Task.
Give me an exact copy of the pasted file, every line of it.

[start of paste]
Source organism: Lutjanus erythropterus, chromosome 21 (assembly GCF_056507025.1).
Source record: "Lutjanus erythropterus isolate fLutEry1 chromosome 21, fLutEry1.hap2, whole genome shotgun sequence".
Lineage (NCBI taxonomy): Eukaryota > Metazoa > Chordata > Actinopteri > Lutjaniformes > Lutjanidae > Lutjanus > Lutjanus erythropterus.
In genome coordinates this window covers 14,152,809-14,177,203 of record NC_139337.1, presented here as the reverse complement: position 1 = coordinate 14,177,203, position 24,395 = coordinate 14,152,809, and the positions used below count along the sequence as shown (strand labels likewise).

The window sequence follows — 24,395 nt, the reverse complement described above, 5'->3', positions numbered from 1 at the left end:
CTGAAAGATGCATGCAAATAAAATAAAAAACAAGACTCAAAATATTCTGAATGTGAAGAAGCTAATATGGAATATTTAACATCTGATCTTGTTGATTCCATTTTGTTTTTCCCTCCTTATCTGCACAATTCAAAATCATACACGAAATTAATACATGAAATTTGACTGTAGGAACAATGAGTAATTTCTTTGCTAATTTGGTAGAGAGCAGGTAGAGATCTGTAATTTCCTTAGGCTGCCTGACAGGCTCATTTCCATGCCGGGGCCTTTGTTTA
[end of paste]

Source organism: Lutjanus erythropterus, chromosome 21 (assembly GCF_056507025.1).
Source record: "Lutjanus erythropterus isolate fLutEry1 chromosome 21, fLutEry1.hap2, whole genome shotgun sequence".
Lineage (NCBI taxonomy): Eukaryota > Metazoa > Chordata > Actinopteri > Lutjaniformes > Lutjanidae > Lutjanus > Lutjanus erythropterus.
In genome coordinates this window covers 14,152,809-14,177,203 of record NC_139337.1, presented here as the reverse complement: position 1 = coordinate 14,177,203, position 24,395 = coordinate 14,152,809, and the positions used below count along the sequence as shown (strand labels likewise).

The window sequence follows — 24,395 nt, the reverse complement described above, 5'->3', positions numbered from 1 at the left end:
CTGAAAGATGCATGCAAATAAAATAAAAAACAAGACTCAAAATATTCTGAATGTGAAGAAGCTAATATGGAATATTTAACATCTGATCTTGTTGATTCCATTTTGTTTTTCCCTCCTTATCTGCACAATTCAAAATCATACACGAAATTAATACATGAAATTTGACTGTAGGAACAATGAGTAATTTCTTTGCTAATTTGGTAGAGAGCAGGTAGAGATCTGTAATTTCCTTAGGCTGCCTGACAGGCTCATTTCCATGCCGGGGCCTTTGTTTA